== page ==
Every semester, Vision Revision (VRV) chapel is a unique, student-led worship experience celebrating the arts that is usually different from the more traditional services students see on a regular basis. Despite the chapel services being virtual this school year, last semester’s Vision Revision and this semester’s remain in-person while still following COVID-19 protocols and guidelines.
Elissa Weisz, Vision Revision coordinator, shared that because this chapel is so creative, it may look a little different every year according to who is overseeing it.
“The chapel itself is an arts-focused chapel with the main purpose being to emphasize the fact that worship can look a lot of different ways and take on different forms of expression,” Weisz said. “It’s also very collaborative, because it incorporates different voices, gifts and talents on campus that aren’t seen in every service.”
Weisz said that her past experiences in church fueled her passion for being the VRV coordinator.
“I’ve grown up in different church settings, and I feel like the format of an evangelical church often looks similar everywhere you go,” she said. “I’ve had some really powerful worship experiences in a more traditional setting, but I feel like my big landmark moments where I have experienced God have not been in that setting.”
Weisz is a dance major, and she said that her most consistent and intimate form of worship is dance.
“I just want to help people realize that just because they’ve never cried while singing a worship song in chapel or have never felt drawn to a traditional service doesn’t mean that there aren’t other ways to worship and experience God,” she explained.
She shared that some of her favorite moments about the position so far have been talking with students about why they want to be involved in this chapel specifically.
“I got coffee with a student who told me that they never realized that they could use one of their hobbies as a form of worship,” Weisz said. “It’s just so cool to me to give people the opportunity to share their art and realize that.”
Last semester’s VRV chapel, called “Don’t Waste Your Breath,” centered around sharing student’s stories and having authentic conversations.
“Vision Revision last semester was less about the worship aspects of chapel and more about fostering community in a time where there isn’t much of it,” she said. “This semester, the theme will be loosely based around the quote ‘build a bigger table, not a taller fence.’ It will be about interacting with the things that keep us from feeling like we have a place at the ‘table’ with God.”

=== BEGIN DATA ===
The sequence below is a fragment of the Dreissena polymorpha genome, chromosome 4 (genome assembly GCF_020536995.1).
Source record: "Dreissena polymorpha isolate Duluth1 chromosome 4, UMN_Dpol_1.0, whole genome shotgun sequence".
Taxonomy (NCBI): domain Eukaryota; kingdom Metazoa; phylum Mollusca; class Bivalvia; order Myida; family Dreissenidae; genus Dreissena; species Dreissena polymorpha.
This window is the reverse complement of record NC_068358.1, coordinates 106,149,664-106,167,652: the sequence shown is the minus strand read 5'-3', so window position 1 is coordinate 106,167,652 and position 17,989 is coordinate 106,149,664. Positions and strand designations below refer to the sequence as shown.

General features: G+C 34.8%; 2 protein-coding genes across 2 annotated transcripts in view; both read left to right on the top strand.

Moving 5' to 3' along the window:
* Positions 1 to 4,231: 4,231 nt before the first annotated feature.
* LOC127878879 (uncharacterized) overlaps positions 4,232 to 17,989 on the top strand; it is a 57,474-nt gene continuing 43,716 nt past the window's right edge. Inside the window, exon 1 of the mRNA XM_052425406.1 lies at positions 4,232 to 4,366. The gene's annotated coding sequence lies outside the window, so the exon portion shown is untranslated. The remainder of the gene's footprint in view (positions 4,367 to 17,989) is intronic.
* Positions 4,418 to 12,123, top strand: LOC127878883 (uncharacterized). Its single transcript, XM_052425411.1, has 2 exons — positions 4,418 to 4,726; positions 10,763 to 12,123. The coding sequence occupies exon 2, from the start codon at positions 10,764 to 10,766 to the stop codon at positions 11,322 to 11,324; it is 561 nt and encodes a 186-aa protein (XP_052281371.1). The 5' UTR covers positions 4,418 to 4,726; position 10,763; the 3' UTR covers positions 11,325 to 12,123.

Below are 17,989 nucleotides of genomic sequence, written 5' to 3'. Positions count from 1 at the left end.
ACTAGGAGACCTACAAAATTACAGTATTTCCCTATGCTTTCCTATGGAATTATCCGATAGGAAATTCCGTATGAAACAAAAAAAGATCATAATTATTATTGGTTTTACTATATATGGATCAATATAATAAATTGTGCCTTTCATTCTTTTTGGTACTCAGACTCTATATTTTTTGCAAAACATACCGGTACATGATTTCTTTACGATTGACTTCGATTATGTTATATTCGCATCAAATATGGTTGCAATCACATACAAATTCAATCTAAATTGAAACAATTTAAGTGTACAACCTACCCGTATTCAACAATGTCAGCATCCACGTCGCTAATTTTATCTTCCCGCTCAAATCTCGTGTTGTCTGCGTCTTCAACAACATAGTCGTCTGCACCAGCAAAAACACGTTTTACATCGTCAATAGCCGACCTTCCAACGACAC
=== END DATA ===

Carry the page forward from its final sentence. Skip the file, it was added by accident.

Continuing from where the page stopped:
While this semester has a different overall theme, Weisz said she wants to maintain that authenticity and depth.
“I love this position and chapel because I think with it being only twice a year, it allows the work to truly be authentic,” she explained. “My vision for this chapel has always been to try to capture both the hard and the good and how we can still worship through the hard.”
She shared some ways that she’s looking for students to be involved in this semester’s chapel.
“If you’re a student who is excited about the idea of thinking about what keeps you from finding a place at the table and dialoguing about that, I’d love to have you”, she said. “Also, anyone who is interested in dipping their toes into figuring out how to worship God in unconventional ways through their passions and creativity.”
Weisz said that her overall goal for the VRV chapel this semester is to make students feel welcome there.
“It’s unrealistic maybe to say that every student that attends will have a spiritual revelation, but I hope that it causes them to ask questions about faith and realize that there is a place at the table for all of us,” she said.
Junior christian ministries and worship arts major Alaina Glover was involved in the worship portion of last semester’s VRV chapel and spoke to the importance of it.
“Being in VRV last semester was so filling,” Glover said. “It was amazing to get to see the Lord move through so many different channels and mediums of art and expression. To me it reminds me of how creative God is, and how he has created us to worship him in those creative ways.”
She said that she would highly encourage students to attend for multiple reasons.
“The most important thing about VRV was the encouragement that was given to be authentic and vulnerable,” Glover shared. “It cultivated such a safe place to talk about real, difficult situations and how they affected people. I would encourage people to come to the chapel this semester because it offers a place of spiritual community in a semester where there are not many community opportunities elsewhere.”
Vision Revision chapel will be held in person on April 6 during the chapel hour in Reardon Auditorium.